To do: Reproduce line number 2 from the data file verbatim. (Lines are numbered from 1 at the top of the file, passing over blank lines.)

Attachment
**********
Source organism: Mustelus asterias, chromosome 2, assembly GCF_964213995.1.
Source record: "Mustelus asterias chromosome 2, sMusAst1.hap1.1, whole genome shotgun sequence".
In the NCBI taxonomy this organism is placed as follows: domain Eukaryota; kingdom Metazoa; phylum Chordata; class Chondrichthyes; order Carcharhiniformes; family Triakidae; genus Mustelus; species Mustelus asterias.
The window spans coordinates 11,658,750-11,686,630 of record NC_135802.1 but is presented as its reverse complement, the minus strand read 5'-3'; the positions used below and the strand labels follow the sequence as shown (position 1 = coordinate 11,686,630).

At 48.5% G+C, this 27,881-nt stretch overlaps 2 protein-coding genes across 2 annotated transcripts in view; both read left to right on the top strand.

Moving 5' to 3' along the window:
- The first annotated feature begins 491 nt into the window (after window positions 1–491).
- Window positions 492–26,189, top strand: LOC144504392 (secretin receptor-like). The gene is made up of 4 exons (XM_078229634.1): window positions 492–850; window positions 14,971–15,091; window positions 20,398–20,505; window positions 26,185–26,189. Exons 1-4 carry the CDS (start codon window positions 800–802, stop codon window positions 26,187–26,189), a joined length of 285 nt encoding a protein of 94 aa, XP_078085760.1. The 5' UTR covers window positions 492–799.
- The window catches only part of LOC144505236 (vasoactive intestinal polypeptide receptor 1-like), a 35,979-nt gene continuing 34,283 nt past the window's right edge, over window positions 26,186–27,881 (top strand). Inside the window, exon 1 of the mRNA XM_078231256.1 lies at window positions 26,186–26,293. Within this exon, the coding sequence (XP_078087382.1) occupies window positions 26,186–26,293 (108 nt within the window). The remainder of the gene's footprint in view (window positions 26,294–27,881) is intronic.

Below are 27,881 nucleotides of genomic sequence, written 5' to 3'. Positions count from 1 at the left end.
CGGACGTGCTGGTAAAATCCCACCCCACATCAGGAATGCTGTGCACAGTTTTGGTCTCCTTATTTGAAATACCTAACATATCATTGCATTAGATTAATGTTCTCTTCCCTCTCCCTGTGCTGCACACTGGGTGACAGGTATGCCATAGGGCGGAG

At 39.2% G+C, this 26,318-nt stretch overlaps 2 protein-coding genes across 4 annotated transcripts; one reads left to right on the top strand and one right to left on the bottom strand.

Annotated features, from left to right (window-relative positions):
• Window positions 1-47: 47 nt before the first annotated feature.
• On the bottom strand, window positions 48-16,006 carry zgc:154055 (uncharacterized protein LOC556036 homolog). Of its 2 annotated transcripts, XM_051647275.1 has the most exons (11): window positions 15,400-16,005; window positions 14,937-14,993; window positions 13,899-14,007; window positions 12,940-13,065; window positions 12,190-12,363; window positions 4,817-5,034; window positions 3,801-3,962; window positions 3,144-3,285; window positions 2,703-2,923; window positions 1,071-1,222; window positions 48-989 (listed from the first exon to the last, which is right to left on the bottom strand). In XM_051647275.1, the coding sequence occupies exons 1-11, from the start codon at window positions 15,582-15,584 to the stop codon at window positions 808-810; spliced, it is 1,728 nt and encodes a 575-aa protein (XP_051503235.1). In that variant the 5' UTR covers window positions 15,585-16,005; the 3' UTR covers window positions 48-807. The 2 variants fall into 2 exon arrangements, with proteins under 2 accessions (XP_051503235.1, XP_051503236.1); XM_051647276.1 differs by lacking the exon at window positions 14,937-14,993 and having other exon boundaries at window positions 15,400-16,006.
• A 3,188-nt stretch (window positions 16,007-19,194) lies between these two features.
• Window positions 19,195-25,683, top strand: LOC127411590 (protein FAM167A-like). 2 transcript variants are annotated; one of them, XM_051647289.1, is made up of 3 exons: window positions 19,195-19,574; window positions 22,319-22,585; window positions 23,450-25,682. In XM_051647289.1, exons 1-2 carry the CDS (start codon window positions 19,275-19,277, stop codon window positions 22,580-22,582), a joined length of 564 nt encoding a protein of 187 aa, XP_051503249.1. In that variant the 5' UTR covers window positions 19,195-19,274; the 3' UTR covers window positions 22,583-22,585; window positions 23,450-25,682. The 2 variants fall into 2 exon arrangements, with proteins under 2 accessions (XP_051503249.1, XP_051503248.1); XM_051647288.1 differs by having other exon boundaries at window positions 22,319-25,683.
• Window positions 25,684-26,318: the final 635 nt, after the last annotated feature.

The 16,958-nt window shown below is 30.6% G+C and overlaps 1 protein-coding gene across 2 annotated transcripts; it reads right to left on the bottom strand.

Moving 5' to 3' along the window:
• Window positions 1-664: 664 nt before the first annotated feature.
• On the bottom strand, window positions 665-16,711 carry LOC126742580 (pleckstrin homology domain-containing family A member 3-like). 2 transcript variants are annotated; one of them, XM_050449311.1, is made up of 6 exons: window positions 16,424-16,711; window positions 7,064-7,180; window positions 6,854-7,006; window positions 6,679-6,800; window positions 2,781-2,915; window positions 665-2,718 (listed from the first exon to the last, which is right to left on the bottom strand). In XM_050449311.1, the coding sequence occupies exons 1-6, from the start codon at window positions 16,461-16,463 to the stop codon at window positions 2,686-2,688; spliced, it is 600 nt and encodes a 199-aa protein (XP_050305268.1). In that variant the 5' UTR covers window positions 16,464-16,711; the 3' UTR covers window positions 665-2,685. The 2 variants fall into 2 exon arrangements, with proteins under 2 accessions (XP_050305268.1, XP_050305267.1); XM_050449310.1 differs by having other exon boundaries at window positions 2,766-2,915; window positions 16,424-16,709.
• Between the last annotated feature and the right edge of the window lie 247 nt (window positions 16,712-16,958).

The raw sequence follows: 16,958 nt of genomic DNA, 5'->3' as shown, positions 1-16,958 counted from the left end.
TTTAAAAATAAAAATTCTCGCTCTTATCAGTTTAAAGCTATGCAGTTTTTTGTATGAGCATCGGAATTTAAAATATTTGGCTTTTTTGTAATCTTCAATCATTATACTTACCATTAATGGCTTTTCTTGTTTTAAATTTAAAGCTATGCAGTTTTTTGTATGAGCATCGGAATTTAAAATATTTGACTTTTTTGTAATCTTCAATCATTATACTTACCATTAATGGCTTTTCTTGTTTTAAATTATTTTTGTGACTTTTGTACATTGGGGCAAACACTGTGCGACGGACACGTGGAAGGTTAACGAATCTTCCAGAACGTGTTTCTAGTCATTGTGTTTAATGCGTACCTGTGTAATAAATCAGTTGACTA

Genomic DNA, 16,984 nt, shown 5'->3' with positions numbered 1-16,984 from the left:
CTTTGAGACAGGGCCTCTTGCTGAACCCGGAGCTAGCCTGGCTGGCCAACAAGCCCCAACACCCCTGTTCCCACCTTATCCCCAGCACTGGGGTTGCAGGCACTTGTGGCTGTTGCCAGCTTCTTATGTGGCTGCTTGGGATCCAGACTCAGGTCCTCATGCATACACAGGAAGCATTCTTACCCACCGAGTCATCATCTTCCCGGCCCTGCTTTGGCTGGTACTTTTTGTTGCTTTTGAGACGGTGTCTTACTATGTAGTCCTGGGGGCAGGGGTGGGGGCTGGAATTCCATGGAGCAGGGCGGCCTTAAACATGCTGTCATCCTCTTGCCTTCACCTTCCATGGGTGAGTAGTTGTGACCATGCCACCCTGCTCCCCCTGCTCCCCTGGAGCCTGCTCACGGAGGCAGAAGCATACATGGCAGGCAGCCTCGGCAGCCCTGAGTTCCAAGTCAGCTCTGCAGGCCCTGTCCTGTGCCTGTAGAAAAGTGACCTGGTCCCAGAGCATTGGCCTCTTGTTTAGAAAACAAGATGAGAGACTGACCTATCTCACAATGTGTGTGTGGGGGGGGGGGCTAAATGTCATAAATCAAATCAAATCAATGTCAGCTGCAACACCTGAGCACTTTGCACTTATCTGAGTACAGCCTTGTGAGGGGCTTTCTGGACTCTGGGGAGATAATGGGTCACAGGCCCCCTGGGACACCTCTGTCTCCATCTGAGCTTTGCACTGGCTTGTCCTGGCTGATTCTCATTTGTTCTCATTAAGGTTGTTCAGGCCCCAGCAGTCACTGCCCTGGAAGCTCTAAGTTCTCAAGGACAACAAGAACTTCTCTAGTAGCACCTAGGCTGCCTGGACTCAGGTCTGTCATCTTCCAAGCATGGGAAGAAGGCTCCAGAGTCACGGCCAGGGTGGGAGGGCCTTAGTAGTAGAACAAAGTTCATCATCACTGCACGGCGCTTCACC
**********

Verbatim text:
Source record: "Mustelus asterias chromosome 2, sMusAst1.hap1.1, whole genome shotgun sequence".